(Reuters) - Goldman Sachs Commodities Research on Friday raised its second-quarter and full-year forecasts for global oil benchmark Brent crude futures, citing signs of improvement in fundamentals with quickly declining supplies and improving demand as lockdown measures are eased gradually.
The Wall Street bank raised its second-quarter 2020 Brent price forecast to $25 per barrel from $20 previously, while also slightly raising its full-year forecast for Brent to $35.8 per barrel from $35.2.
Its forecast would still leave oil prices down sharply on the year. Brent averaged $64.16 a barrel in 2019, so Goldman’s upwardly revised forecast of $35.80 for this year would still represent a decline of about 44%.
“It now appears likely that the market is passing its test on storage capacity, due to improving fundamentals, new creative forms of storage being put in place and a likely c.1 million barrels per day (mbpd) smaller May surplus than previously expected,” the bank said in a note.
Oil prices rose further above $26 a barrel on Friday as OPEC and its allies embarked on record output cuts to tackle a supply glut due to the coronavirus crisis that has been weighing on the market.
“We believe the recent rally can extend further in May, back to cash-cost levels ($25 per barrel for WTI), albeit with still-high price volatility,” it said.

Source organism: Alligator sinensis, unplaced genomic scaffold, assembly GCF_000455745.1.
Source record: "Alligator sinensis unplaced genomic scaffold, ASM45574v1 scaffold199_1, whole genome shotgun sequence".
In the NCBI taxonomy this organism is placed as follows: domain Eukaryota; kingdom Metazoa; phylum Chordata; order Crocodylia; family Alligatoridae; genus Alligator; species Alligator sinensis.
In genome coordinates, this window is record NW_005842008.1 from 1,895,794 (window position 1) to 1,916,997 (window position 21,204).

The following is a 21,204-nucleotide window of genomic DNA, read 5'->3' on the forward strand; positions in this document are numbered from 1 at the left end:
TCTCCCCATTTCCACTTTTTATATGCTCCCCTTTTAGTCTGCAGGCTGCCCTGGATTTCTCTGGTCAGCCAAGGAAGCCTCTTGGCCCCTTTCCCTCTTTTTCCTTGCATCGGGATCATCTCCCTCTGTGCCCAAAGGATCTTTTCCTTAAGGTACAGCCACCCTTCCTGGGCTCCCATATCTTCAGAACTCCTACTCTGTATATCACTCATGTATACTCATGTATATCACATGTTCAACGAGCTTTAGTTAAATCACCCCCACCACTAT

Output cuts of 9.7 mbpd by the Organization of Petroleum Exporting Countries, Russia and other producers, known as OPEC+, began on Friday.
However, the bank added that the physical oil market is still in surplus and the inﬂection into a deﬁcit is still weeks away.
“Beyond this relief rally, we caution that the oil bull market that we forecast will take time and require patience,” the bank added.
“Oil remains a physical asset and will therefore need to first price to clear the substantial inventory overhang through 2H20, leaving the commodity to lag the rally in related anticipatory ﬁnancial assets like equities.”
The bank expects demand to continue to accelerate over the coming weeks as lockdown measures are finally eased, but lowered its 4Q20 and 2021 demand forecasts citing a disproportionate transportation hit and lasting impact on cruises and jet demand.
Reporting by Sumita Layek in Bengaluru; Editing by David Gregorio